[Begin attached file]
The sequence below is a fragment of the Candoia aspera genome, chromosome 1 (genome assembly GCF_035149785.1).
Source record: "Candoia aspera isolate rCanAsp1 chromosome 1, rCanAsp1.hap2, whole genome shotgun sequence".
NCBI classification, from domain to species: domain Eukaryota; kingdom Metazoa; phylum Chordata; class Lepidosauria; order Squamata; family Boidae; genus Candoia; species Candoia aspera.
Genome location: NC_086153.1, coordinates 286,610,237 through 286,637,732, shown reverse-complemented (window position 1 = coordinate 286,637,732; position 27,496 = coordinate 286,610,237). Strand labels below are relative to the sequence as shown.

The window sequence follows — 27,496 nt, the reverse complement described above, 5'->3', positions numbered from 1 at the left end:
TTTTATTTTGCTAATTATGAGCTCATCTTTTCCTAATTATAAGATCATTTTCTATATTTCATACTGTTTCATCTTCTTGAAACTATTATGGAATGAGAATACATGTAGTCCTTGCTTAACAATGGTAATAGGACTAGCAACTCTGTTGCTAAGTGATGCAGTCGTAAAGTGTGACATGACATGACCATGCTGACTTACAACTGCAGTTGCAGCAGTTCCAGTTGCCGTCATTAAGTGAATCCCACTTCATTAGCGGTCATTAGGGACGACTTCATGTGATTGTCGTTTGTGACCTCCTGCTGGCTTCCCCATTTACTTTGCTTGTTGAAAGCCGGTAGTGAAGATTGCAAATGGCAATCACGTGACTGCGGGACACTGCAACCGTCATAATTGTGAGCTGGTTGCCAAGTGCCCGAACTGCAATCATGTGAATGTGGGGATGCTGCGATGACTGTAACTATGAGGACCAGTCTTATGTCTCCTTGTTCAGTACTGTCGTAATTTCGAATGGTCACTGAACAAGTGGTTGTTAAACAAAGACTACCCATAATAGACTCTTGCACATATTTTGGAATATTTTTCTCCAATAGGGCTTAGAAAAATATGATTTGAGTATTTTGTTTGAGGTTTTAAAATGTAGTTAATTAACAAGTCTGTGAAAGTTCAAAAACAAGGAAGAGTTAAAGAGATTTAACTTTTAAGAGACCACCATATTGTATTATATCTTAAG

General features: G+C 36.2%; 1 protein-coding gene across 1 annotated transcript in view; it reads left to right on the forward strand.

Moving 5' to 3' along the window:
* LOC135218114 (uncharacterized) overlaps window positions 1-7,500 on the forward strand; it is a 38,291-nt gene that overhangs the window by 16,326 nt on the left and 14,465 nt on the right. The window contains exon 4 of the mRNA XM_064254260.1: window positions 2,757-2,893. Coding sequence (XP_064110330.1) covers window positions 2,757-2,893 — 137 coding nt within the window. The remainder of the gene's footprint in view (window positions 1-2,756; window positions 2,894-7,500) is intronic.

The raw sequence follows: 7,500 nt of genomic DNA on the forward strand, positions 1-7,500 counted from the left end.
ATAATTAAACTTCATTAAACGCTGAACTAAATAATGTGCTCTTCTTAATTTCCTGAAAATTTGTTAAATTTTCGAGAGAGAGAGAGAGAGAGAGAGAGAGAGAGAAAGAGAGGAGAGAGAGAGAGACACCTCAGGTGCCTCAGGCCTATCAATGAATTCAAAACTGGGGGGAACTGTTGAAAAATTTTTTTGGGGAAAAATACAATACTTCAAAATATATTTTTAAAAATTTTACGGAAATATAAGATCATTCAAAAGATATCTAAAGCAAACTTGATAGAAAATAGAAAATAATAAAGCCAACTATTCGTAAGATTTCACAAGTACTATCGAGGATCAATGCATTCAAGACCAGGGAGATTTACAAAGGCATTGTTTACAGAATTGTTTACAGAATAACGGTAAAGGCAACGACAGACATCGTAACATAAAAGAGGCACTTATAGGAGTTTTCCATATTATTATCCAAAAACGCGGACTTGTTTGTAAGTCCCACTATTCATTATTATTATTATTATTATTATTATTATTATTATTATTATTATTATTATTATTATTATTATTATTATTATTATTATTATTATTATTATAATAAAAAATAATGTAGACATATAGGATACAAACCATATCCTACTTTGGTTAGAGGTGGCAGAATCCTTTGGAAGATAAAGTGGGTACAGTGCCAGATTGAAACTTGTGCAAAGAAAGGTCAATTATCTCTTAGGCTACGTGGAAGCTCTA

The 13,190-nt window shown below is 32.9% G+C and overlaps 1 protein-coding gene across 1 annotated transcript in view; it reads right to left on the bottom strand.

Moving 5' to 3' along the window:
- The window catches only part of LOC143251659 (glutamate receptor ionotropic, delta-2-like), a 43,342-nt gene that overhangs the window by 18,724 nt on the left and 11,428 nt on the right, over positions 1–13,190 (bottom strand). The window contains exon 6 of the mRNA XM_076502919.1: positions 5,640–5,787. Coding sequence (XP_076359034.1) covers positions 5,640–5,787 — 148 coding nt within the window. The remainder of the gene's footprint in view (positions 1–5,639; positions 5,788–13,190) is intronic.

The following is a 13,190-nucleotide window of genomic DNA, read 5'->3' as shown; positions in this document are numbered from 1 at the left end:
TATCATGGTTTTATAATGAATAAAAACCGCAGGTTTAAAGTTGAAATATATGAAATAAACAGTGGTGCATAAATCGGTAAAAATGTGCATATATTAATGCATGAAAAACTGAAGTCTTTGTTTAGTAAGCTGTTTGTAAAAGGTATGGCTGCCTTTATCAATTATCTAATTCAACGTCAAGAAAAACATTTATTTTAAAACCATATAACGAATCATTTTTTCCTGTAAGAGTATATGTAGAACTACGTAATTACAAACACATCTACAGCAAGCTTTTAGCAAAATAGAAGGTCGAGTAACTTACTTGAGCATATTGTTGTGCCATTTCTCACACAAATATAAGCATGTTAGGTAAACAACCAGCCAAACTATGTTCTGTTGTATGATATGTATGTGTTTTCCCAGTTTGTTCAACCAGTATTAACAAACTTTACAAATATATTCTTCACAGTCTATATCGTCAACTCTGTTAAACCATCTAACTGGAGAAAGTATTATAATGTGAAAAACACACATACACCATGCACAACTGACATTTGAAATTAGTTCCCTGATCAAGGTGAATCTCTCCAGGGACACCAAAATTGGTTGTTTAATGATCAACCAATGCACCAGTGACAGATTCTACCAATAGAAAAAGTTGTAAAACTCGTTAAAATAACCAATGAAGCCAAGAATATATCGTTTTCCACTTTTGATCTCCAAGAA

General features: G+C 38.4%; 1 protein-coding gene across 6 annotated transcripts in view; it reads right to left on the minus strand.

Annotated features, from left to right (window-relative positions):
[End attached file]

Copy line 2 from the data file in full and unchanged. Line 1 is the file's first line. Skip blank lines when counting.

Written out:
Source record: "Candoia aspera isolate rCanAsp1 chromosome 1, rCanAsp1.hap2, whole genome shotgun sequence".